What are the advantages of being a tall girl in high school, both in sports and outside of them?
It helps a lot for basketball, obviously, because there aren't that many big girls in our section. And for volleyball, it helped, too. I guess I got a lot of attention sometimes (outside of sports). … When I first went to West Shamokin for orientation, I was just known as “the tall girl.” Like, they'd ask, “Is the tall girl coming here?”
How long have you been “the tall girl?”
I've probably been tall compared to all the other girls since elementary school.
And how long until most guys caught up to you?
Maybe sophomore, junior year.
What are the disadvantages of being a tall girl?
Finding jeans that fit and don't look like sweat pants.
First team selections
Ford City, sr., guard
Leader of young, inexperienced team paced Sabers in scoring at 15.9 points per game. A Cager Classic selection.
Freeport, sr., guard
Multi-sport star used impressive speed to attack lanes and score 19.8 points per game and earn All-Section 1-AAA honors.
Kittanning, sr., forward
A 6-foot-6 monster in the middle of Kittanning's 2-3 zone defense, he led team with 7.6 rebounds per game and averaged 8.1 points.
Kittanning, sr., guard/forward
All-Section 1-AA selection averaged 19.2 points per game, surpassed the 1,000-point mark for his career and set the school's single-game scoring record with 40 points in a win over WPIAL finalist Burrell.
Apollo-Ridge, so., guard
Do-it-all led Vikings in points (10.9), rebounds (8.5), assists (4.6), steals (2.8) and blocks (1.5) per game. Earned All-Section 1-AA honors.
Freeport, sr., guard
A steady presence in the post and an All-Section 1-AAA selection, she finished with team-highs in scoring (14.1) and rebounds (8.9).
Ford City, jr., forward
Effective in the paint, the 5-foot-10 All-Section 1-AA selection averaged 14.3 points and 8.2 rebounds per game.
Ford City, so., guard/forward
Versatile 5-foot-8 combo guard combined with Cujas for one-two punch and averaged 9.5 points, 6.1 rebounds, 3 assists and 3.1 steals per game.
Redbank Valley, fr., guard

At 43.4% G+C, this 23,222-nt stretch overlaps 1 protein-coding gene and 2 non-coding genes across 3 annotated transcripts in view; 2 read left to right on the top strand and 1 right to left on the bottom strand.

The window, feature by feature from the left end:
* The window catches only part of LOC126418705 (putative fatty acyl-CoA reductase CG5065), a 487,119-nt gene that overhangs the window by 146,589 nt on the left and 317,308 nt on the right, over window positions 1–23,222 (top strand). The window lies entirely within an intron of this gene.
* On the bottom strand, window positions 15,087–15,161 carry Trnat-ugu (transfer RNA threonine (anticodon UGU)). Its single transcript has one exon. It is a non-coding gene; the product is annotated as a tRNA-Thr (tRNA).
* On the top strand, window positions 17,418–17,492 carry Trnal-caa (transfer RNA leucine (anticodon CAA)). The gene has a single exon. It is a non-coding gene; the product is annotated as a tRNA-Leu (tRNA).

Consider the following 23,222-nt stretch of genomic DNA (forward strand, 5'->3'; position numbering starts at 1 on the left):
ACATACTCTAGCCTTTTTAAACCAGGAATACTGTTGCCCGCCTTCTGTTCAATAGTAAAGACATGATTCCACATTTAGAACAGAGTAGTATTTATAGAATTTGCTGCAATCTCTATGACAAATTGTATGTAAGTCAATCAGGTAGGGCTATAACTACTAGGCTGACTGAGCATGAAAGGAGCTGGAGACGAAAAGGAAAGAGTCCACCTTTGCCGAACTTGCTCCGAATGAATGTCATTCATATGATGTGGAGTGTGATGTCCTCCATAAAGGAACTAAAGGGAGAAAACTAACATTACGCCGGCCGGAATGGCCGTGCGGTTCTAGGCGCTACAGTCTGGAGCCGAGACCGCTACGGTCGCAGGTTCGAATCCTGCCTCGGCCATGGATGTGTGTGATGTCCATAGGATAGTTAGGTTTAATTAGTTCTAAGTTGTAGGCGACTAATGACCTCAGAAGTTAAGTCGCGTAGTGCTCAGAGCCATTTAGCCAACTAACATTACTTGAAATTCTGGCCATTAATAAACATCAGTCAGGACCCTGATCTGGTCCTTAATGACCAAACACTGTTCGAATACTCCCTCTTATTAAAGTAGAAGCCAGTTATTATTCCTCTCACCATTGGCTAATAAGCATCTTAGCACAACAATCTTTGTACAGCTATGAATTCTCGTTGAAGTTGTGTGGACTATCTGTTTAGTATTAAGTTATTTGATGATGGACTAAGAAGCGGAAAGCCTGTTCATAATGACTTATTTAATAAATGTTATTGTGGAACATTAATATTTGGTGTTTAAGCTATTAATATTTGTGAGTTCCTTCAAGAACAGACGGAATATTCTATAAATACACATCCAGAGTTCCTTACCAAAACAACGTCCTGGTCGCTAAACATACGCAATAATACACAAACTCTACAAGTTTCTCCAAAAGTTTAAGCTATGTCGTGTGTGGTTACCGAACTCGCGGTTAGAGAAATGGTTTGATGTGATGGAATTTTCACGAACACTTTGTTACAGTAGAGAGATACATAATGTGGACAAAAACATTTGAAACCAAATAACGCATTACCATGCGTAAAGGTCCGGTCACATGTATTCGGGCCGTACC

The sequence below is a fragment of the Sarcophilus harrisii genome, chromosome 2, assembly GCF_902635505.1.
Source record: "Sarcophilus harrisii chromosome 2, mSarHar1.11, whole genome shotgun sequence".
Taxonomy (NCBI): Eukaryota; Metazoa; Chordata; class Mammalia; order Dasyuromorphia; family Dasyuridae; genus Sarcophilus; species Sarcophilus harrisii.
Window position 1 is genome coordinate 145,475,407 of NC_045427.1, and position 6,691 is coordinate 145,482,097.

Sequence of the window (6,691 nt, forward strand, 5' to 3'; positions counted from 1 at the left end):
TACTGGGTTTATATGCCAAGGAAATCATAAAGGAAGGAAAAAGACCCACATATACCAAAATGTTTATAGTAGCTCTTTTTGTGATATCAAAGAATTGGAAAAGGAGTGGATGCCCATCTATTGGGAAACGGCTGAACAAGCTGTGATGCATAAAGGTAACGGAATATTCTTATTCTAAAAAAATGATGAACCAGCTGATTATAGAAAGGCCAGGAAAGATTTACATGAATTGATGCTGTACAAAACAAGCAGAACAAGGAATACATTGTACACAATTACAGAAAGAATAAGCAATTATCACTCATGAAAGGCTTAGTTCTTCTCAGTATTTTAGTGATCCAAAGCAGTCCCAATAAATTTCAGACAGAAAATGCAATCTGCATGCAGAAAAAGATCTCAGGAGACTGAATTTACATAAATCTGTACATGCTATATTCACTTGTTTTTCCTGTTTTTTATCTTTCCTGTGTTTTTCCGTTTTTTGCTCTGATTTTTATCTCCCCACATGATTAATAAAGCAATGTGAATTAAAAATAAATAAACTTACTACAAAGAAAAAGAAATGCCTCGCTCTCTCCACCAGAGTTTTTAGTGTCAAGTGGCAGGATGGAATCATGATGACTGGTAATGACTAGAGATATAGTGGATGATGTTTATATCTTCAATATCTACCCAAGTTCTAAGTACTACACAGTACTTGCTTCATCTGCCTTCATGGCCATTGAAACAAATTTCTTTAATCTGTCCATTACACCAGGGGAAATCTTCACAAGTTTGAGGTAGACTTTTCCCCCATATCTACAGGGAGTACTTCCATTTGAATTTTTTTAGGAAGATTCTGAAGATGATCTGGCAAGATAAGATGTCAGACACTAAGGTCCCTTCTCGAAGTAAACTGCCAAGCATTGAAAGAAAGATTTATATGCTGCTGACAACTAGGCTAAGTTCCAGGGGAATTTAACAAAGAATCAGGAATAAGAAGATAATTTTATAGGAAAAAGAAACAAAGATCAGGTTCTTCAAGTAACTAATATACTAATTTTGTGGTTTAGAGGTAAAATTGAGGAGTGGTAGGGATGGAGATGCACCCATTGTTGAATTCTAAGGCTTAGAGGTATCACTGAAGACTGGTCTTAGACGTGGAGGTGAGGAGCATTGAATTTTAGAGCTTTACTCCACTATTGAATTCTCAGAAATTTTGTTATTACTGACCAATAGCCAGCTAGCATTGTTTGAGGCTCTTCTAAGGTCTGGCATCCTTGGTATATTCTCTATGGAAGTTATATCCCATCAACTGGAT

Shifty 5-foot-6 playmaker earned third-team all-state honors after averaging 20.5 points, 6.8 rebounds and 3.3 steals per game to fuel Redbank Valley's turnaround season.
Kittanning, jr., guard
All-Section 1-AAA selection averaged 12.1 points per game, served as a lockdown defender, and remained sturdy as injuries plagued Kittanning's lineup.
Second team selections
BoysZane Clowser, West Shamokin, jr., guard
Jake Iellimo, Leechburg, jr., forward
Josh Reynolds, Apollo-Ridge, sr., guard
Alex Schaffer, Kittanning, jr., guard
Jesse Sequeira, Ford City, jr., guard
GirlsKelly Clowser, West Shamokin, jr., guard
Ashley Emminger, Apollo-Ridge, jr., forward
Annie Hegedus, Karns City, so., guard
LeAnn Gibson, Karns City, fr., forward
Alaina Thomas, Kittanning, so., guard
Show commenting policy
TribLive commenting policy
You are solely responsible for your comments and by using TribLive.com you agree to our Terms of Service.
We moderate comments. Our goal is to provide substantive commentary for a general readership. By screening submissions, we provide a space where readers can share intelligent and informed commentary that enhances the quality of our news and information.
While most comments will be posted if they are on-topic and not abusive, moderating decisions are subjective. We will make them as carefully and consistently as we can. Because of the volume of reader comments, we cannot review individual moderation decisions with readers.
We value thoughtful comments representing a range of views that make their point quickly and politely. We make an effort to protect discussions from repeated comments either by the same reader or different readers.
We follow the same standards for taste as the daily newspaper. A few things we won't tolerate: personal attacks, obscenity, vulgarity, profanity (including expletives and letters followed by dashes), commercial promotion, impersonations, incoherence, proselytizing and SHOUTING. Don't include URLs to Web sites.
We do not edit comments. They are either approved or deleted. We reserve the right to edit a comment that is quoted or excerpted in an article. In this case, we may fix spelling and punctuation.
We welcome strong opinions and criticism of our work, but we don't want comments to become bogged down with discussions of our policies and we will moderate accordingly.
We appreciate it when readers and people quoted in articles or blog posts point out errors of fact or emphasis and will investigate all assertions. But these suggestions should be sent via e-mail. To avoid distracting other readers, we won't publish comments that suggest a correction. Instead, corrections will be made in a blog post or in an article.